Most quilters are familiar with the term “copyright,” but many probably do not know or understand much about the copyright laws, or how those laws relate to them. This article explains the basic concepts of copyright law and shows how the copyright laws can apply in real-life situations involving quilts and quilters.
Copyright in general
Copyright is a system of federal law that protects against the unauthorized copying or other use of various types of creative works. Works eligible for protection under copyright include patterns, diagrams and instructions for making quilts, written materials that talk about quilts and the making of quilts, and quilt designs, regardless of whether those designs appear in a pattern or diagram for the quilt, in a software program that lets the user make the quilt, or in the quilt itself.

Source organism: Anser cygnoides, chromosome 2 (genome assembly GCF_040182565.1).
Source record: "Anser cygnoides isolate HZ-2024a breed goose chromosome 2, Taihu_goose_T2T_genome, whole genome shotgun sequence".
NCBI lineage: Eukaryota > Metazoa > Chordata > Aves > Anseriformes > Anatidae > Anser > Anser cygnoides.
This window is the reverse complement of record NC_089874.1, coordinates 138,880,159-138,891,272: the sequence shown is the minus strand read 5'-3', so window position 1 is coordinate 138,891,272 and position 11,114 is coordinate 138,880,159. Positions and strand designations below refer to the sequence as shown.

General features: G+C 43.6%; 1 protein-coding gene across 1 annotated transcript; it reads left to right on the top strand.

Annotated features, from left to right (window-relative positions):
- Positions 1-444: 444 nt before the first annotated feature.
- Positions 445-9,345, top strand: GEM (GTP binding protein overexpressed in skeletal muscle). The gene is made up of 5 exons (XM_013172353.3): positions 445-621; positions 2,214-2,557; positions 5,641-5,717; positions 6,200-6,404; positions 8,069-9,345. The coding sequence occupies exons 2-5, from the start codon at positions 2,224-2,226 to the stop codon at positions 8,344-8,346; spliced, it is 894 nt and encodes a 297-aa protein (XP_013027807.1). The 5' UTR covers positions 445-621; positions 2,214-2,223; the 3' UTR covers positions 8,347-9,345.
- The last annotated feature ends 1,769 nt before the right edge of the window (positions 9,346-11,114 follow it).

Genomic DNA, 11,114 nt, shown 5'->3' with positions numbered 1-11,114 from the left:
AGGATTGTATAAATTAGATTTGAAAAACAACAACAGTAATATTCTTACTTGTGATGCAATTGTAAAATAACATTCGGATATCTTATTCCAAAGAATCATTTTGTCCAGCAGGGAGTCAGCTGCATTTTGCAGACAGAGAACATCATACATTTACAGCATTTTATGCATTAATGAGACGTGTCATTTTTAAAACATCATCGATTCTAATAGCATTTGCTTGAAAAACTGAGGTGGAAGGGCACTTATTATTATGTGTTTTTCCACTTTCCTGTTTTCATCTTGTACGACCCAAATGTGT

Obtaining a copyright
The only actions required to obtain a copyright are creation and fixation. A copyright comes into being upon the creation of an original work, and the fixation of that work in some tangible medium of expression. “Original” simply means that the work is original with the creator, and has not been copied from any other source. “Fixed” means that the work is not just in the creator’s mind, but has instead been reduced to some form from which it can be perceived by others. A work that is printed on paper, stored as a computer file, or sewn into fabric is “fixed” for purposes of copyright law.
Scope of copyright protection